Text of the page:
Pioneering Surgeon | Eastern North Carolina Now | Brody School of Medicine alumna becomes Lumbee tribe’s first female surgeon

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    Publisher's Note: This post appears here courtesy of ECU News Services. The author of this post is Rob Spahr.


Brody School of Medicine graduate Dr. Hannah Woriax at the Scotland Cancer Treatment Center in Laurinburg, North Carolina. (Photos by Cliff Hollis)


    For as long as she can remember, Hannah Woriax wanted to be a doctor and a scientist.

    Some of the Pembroke native's earliest memories were scooting around her grandfather's Robeson County family medicine practice in her walker and giving her dolls checkups.

    As a result, she always assumed that she would follow her grandfather - Dr. Frank Woriax, the first Native American to graduate from Duke University's School of Medicine - into practicing family medicine.

    That is why she chose to attend the Brody School of Medicine at East Carolina University over other medical schools.

    "I really found East Carolina to be more attractive and their values to be more in line with how I wanted to care for patients long term. And when they told me that it was going to be a very patient-centered experience, that we were going to learn how to listen to people and use the information they gave us to come up with a diagnosis and form a treatment plan together, to me, that was the way everything should be done," Woriax said. "And with Brody being an entity that is training people for the purpose of coming back to this area to serve, I had no desire to go anywhere else. So, all signs pointed to East Carolina for me very early on."

    During her time at Brody, however, Woriax began feeling drawn to surgery instead of primary care.

    A series of faculty mentors provided her the encouragement she needed to chart her own path in that specialty, even though she had no other examples of Native American female surgeons to reference.

    These mentors told her that it did not matter if she was the first, she just needed to be "a good first" and serve as the example that she did not have herself.

    "They showed me that you don't have to look like somebody to be their mentor," Woriax said. "You just have to know when to say the right thing."

    That encouragement led Woriax to pursue a surgical residency at Virginia Tech Carilion School of Medicine upon graduating from Brody in 2014 and then a breast surgical oncology fellowship at the University of Alabama Birmingham.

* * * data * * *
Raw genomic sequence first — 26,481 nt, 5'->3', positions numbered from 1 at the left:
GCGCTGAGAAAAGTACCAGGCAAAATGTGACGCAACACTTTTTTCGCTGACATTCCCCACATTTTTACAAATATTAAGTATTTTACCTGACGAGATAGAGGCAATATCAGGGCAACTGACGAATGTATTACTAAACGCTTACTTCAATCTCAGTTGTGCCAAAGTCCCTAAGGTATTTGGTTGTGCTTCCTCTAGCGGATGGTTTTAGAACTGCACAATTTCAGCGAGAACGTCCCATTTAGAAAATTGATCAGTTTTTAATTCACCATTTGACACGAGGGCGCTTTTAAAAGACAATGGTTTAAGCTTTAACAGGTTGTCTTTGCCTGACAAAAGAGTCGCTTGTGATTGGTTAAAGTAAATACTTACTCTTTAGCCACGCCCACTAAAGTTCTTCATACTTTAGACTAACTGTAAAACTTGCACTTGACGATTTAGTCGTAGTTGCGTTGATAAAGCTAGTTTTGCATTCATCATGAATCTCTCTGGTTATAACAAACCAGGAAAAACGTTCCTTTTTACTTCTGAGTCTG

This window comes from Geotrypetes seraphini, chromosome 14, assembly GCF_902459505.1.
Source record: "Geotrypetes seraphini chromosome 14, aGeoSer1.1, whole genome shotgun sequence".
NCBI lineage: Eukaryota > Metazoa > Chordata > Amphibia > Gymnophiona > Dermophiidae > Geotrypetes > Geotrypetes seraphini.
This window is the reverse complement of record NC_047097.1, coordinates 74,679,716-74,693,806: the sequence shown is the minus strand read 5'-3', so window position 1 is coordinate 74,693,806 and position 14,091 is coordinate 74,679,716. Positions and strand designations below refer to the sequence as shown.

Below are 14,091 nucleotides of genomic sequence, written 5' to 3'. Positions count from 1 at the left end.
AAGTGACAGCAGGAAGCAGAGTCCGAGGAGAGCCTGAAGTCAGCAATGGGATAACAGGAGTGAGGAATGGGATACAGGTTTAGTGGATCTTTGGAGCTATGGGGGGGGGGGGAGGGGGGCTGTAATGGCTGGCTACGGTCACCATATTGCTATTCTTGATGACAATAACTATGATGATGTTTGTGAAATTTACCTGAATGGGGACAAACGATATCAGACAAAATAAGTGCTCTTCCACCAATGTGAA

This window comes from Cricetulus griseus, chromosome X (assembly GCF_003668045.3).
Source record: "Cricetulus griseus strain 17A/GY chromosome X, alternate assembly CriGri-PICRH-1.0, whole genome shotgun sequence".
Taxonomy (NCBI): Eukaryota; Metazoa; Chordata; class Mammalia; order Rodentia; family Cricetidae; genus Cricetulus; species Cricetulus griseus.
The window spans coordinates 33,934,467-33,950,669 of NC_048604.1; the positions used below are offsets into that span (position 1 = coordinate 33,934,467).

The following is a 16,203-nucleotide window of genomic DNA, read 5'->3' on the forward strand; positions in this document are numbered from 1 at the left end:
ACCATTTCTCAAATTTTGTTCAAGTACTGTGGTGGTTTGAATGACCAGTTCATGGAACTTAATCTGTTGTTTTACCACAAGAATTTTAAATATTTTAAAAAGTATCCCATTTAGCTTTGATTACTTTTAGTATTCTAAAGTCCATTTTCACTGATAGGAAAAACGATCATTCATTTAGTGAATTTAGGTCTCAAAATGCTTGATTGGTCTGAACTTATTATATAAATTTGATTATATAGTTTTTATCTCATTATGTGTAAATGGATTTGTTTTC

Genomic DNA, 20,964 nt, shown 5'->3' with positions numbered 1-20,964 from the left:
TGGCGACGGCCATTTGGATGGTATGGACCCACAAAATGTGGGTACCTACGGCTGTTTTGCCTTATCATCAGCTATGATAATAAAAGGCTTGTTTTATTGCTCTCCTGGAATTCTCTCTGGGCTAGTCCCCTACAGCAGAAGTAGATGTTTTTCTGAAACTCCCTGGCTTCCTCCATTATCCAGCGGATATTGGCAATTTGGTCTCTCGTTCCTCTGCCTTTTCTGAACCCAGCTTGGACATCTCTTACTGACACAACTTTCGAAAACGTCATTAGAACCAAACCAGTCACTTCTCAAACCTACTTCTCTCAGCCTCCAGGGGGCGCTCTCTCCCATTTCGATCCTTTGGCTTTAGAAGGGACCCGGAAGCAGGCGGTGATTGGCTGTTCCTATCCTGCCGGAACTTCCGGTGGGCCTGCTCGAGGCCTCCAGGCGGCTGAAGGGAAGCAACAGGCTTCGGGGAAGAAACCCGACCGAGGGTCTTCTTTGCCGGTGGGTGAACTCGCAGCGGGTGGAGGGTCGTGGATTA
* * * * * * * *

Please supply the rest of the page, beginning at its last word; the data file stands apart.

In August 2021, she returned home to practice in Robeson County as a breast surgical oncologist for Duke Health and as the Lumbee tribe's first female surgeon.

    "It is interesting for me to go back to career days now and have children say to me that they want to be a surgeon and for me to say, 'There is absolutely a way for you to do it. If I can do it, there is no question in my mind that you can do it.' Being able to say that to them in a meaningful way is immeasurable," she said. "When I chose surgery, I didn't have anyone to look at locally and see what it was going to look like for me. I'm thankful that from now on, no one is going to have to say that."

    However, Woriax understands better than most the serious health and socioeconomic challenges faced by patients in Robeson County - one of the state's poorest counties. And she has unfortunately already treated former high school classmates and long-time family friends.

    "The people I see every day are my neighbors. There is often nothing different from me and these patients other than a few years and maybe a few blocks," she said. "So, I have the responsibility of being the voice for that patient - in way that recognizes every struggle that they're bringing to the table - and that is very humbling."

    But she learned very early on in her residency training that the Brody School of Medicine better prepared her than most of her peers for that challenge.

    "There was a distinct difference in the early parts of my training in terms of how many of us had seen large numbers of patients and had large amounts of testing experience with patients. And it was obvious to our attending that a lot of that was taught at Brody," she said. "So, whenever we had to have a thoughtful conversation with a patient, and delicate gloves were needed, they would always send me instead of my counterparts because of the training I received at Brody."

    Woriax also credited the Brody School of Medicine for helping to change her life.

    "Brody is the reason I'm able to practice any type of medicine today, and also the reason why I am able to do what I love, where I love," she said. "I can't say that I would've gone to any other medical school and done surgery. I can't say that I would've gone to any other medical school and come back home. The Brody experience made my experience."
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